Imagine that weeds were left to grow uncontrolled in corn and soybean fields across North America. That scenario would cut U.S. and Canadian yields by about 50 percent, resulting in $43 billion in annual economic losses to those two crops alone, according to a new study.
The research, conducted by the Weed Science Society of America and led by Kansas State University professor Anita Dille, spanned seven years from 2007 to 2013. Details about the study are available at wssa.net/wssa/weed/croploss/.
"We were interested in trying to understand just how much impact weeds still have on our crops. Despite the great improvements we have in crop genetics and fertility, we're still having to manage weeds," Dille said, noting that weeds compete with crops for everything from sunlight to moisture to nutrients in the soil.
The WSSA is a professional organization of scientists from universities, industry and government agencies across the United States and Canada who are interested in weed science. Dille chairs the WSSA's weed loss committee.
"What we saw in corn is that we'd lose over half of our yield if we didn't manage those weeds – a 52 percent yield loss," Dille said. "And in soybeans, almost the same – 49.5 percent total yield loss on average.
The United States leads the world in both soybean and corn production, while Canada ranks 7th and 11th, respectively, according to the United Nations Food and Agriculture Organization.
"We wanted to document that weeds were still a significant pest to manage, that we need to maintain all the different weed control practices that we have. There's a lot of pressure on the industry to say, 'hey, stop doing this or that.' We wanted to highlight that these weeds are still so important and that we need to come up with every option that we can to manage them."
A recent dramatic reduction in research funding for weed management in crops is a trend she and other scientists find disturbing.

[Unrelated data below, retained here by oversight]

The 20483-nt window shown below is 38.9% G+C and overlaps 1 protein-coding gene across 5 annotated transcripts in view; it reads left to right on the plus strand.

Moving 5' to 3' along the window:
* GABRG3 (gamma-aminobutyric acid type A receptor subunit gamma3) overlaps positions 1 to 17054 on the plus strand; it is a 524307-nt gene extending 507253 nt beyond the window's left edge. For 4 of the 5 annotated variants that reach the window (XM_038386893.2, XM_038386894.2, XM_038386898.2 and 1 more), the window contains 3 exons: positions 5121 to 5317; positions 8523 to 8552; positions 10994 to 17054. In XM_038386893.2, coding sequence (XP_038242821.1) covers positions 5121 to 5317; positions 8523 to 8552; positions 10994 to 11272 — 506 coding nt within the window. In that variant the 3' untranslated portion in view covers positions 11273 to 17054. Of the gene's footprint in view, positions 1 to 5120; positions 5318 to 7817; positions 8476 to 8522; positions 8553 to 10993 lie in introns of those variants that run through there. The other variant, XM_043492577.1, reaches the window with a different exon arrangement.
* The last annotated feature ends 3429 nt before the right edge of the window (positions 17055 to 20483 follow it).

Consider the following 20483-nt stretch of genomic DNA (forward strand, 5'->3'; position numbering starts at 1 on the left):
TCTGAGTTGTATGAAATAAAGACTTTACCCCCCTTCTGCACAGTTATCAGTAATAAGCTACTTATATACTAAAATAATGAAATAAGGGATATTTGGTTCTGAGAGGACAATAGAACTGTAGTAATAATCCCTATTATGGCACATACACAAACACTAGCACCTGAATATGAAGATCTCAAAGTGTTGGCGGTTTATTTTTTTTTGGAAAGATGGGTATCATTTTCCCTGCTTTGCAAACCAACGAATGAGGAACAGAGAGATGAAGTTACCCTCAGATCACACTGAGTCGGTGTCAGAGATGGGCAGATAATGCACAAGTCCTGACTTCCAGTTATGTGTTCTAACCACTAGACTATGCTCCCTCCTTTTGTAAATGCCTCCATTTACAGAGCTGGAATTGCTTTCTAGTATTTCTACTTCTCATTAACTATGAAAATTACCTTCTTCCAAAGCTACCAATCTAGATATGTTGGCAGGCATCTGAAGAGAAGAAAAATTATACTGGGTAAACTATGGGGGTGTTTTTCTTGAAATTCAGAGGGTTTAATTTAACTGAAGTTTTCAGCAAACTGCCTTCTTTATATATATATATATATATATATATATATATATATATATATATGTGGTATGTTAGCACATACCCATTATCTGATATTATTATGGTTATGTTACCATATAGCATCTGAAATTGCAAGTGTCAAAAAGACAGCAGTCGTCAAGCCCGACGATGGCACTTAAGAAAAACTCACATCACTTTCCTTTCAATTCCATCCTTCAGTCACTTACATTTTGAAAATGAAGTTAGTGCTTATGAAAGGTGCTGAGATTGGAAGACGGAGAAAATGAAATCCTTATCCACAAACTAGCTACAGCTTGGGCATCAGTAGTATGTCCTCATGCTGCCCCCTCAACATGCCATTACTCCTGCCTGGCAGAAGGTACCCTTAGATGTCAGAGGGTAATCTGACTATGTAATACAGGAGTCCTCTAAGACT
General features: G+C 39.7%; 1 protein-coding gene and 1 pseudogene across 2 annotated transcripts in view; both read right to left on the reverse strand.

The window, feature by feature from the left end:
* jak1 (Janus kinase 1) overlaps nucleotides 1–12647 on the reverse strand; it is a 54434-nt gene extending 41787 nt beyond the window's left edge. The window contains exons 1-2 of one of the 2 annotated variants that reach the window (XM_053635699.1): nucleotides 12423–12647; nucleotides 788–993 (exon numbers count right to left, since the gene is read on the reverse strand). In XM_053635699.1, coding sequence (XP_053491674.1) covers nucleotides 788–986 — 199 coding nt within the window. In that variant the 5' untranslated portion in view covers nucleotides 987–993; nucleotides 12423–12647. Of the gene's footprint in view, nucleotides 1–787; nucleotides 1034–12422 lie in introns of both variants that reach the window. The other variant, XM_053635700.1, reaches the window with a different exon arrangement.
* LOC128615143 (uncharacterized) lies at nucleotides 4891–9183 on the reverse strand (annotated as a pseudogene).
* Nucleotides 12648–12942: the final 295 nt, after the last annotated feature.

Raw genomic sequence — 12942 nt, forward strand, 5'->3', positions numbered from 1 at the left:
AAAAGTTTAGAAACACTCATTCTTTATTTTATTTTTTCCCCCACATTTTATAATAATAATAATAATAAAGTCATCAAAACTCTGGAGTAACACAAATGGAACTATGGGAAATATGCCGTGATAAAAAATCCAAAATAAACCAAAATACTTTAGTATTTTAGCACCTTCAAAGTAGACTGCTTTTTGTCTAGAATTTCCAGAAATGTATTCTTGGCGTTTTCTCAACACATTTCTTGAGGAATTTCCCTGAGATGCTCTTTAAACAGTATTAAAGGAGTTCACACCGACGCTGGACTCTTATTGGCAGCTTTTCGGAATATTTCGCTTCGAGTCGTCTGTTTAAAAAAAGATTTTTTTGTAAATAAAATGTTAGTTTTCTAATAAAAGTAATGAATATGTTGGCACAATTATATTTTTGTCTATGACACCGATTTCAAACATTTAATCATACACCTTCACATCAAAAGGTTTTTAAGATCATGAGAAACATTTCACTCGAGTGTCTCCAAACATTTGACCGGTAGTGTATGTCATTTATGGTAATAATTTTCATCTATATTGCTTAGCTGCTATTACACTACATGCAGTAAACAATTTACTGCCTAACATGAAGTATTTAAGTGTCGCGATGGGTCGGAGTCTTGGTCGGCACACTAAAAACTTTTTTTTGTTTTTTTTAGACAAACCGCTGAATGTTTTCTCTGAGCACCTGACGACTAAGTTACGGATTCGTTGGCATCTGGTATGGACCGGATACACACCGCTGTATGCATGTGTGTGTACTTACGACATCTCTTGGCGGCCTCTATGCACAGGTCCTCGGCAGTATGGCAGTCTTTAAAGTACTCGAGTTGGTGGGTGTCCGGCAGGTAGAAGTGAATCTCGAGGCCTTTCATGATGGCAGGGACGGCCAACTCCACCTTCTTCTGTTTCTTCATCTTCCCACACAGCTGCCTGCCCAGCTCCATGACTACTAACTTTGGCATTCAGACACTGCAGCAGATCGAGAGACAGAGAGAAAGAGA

Weed scientists conduct a number of weed control studies each year, Dille said, so the WSSA team asked them to provide the yield data from corn and soybean trials, specifically the untreated plot yield, and yield from plots with their best weed control methods. The team looked at the yields from both and took the difference to calculate how much yield loss happened.
"So, the idea," she said, "was they did everything right to produce their best crop – their best seed, they fertilized it, they irrigated it – whatever they needed to do, but they just didn't control the weeds in the untreated plots, so we could see what kind of yield loss impact that would have."
In comprising the WSSA report, the scientists used data from these trials, plus the U.S. Department of Agriculture's National Agricultural Statistics Service and Statistics Canada on how many acres were harvested of those crops and the value of the crops over the years studied to determine the total potential impact of weeds on the crops.
Dille likes to break weed management into four categories:
- Chemical weed control – herbicides.
- Biological – in some crops, insects will eat certain weeds and in others, livestock grazing helps, but those methods don't work in row crops.
- Cultural – narrow row crop spacing (to limit the area where weeds can develop) or fertilizing just the crop and not the weeds are examples.
- Mechanical – Tillage is sometimes used before the crop is planted or after it's established.
Dille recommends crop producers identify exactly what weed species are a problem on their farm, and to use more than one strategy to control them.
"Weeds are smart. They keep figuring out how to survive whatever we throw at them," Dille said, including altering their genetic makeup to tolerate some herbicides. "The reason some people ended up with herbicide-resistant weeds is that they often used a really good product over and over again and the weeds weren't exposed to other control practices. If we change it up, keep the weeds on the defensive, then they potentially won't become resistant because we've controlled those resistant ones with a different technique."
Know what your weed species is, she advises. When does it come up? How fast does it grow? How long does it compete with the crop?
"Once we know about their biology, then we can design and pick the best practices to go after the plants before they're a problem," she said, adding that many resources are available to help producers identify weeds, including online fact sheets and publications with photos. "County extension agents and university faculty and extension specialists are ready and willing to look at pictures or specimens to determine what plant a grower has."
The WSSA researchers are planning to release similar reports across winter and spring wheats, grain sorghum, vegetable crops, rice and cotton.
Provided by Kansas State University